Gas Impact Fees Expected To Drop 17 Percent This Year

Feb 19, 2016

 

Gas wells in Lycoming County.
Credit Joe Ulrich / WITF

The year 2016 is already shaping up to be a bad one for Pennsylvania’s gas industry, and it’s going to hurt state and local governments too. Impact fees paid by drillers are projected to bring in the lowest amount ever — $185.5 million — according to a new analysis by the state’s Independent Fiscal Office. It’s a 17 percent drop compared to the previous year.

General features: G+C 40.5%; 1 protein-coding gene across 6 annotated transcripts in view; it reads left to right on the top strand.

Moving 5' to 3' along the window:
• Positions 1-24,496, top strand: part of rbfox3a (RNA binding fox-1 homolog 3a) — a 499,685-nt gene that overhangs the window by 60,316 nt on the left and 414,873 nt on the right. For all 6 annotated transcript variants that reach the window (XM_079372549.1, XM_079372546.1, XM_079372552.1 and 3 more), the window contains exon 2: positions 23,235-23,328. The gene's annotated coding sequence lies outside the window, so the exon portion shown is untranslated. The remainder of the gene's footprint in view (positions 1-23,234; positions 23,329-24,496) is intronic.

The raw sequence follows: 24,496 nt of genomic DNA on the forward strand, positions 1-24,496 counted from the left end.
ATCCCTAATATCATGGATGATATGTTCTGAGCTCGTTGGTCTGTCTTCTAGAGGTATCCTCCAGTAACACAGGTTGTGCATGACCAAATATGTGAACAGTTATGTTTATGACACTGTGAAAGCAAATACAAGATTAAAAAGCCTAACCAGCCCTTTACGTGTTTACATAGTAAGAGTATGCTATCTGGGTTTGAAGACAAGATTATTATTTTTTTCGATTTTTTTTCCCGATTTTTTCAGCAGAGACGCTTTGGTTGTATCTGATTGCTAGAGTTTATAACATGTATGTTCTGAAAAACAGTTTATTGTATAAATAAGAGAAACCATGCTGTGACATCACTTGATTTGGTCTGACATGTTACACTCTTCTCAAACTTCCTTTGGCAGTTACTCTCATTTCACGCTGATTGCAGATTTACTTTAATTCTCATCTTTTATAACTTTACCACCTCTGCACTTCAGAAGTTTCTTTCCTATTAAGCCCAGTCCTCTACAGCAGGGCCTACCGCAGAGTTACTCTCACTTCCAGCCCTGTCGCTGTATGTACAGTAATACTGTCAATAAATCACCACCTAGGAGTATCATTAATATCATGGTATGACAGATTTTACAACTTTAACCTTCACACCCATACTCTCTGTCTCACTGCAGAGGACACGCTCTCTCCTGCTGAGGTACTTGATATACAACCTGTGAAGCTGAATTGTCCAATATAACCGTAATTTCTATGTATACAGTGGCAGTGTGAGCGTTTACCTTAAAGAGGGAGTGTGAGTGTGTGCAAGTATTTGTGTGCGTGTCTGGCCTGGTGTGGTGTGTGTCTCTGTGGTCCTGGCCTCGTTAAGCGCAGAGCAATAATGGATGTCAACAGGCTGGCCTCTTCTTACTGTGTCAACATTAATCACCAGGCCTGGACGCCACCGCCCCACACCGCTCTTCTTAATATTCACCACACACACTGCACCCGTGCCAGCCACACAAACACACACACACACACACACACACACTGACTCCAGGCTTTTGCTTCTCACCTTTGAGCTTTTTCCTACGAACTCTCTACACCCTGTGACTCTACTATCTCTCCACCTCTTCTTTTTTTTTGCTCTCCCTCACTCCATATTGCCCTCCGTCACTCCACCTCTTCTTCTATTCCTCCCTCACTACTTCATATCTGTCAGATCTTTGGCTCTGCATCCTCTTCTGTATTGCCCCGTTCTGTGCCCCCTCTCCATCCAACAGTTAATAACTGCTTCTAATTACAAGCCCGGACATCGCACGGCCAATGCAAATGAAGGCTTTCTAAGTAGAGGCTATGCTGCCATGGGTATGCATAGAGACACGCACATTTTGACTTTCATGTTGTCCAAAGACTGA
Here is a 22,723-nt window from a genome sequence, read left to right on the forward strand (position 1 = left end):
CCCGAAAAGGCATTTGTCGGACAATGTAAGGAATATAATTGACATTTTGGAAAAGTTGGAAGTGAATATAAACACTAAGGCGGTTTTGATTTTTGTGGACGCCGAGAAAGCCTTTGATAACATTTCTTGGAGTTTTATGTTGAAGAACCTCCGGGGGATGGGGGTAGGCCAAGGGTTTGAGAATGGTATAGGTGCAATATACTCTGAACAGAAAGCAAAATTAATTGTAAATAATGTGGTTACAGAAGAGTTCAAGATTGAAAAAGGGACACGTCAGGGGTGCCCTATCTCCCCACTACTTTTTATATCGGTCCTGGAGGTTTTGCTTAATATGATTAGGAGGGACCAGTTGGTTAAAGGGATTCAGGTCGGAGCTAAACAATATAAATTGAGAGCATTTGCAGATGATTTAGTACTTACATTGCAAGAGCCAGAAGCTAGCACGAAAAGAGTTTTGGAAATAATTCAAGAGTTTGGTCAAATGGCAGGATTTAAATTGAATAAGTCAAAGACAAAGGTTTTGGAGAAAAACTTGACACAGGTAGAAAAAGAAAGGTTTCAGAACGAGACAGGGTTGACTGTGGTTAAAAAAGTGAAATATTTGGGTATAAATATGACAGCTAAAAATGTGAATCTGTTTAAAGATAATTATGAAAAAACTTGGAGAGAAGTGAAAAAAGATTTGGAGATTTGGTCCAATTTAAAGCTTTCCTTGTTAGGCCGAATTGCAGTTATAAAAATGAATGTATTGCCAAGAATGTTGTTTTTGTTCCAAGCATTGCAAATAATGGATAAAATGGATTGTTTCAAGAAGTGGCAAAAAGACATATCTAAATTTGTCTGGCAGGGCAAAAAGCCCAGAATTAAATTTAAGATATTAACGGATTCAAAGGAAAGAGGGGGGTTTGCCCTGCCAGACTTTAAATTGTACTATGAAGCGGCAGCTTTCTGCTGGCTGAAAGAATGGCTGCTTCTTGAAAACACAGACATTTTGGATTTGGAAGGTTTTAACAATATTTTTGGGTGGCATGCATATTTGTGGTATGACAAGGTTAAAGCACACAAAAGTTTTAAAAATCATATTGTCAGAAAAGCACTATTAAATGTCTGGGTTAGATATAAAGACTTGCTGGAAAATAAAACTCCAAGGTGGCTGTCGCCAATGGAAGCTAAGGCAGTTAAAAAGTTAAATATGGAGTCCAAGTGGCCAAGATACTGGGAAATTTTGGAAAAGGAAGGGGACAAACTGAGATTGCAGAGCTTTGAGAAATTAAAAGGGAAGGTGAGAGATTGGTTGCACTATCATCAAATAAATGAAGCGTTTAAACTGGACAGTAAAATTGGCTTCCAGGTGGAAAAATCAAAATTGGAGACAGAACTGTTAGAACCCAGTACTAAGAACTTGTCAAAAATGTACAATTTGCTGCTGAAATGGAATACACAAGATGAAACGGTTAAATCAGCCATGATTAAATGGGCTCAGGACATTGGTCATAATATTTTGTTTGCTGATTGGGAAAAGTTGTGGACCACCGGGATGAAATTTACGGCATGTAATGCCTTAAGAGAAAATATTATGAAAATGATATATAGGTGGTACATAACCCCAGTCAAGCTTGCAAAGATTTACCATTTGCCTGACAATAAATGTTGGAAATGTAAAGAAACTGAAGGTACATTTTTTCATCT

The decline is driven by two factors: depressed gas prices and fewer new wells being drilled.

“The data from DEP suggests there was a 42.9 percent drop-off in new wells drilled,” says IFO director Matthew Knittel.

The shift means the overall effective tax rate for Marcellus Shale gas wells will now be higher. It jumps to 5.5 percent in 2015, compared to 2.1 percent in 2014, according to the report.

The impact fees have become an important source of revenue for local governments because 60 percent of the money stays in the regions where drilling occurs. The rest goes to various state agencies involved in regulating the industry and to the Marcellus Legacy Fund– which gets spread out around the state.

Read more of this report on the site of our partner, StateImpact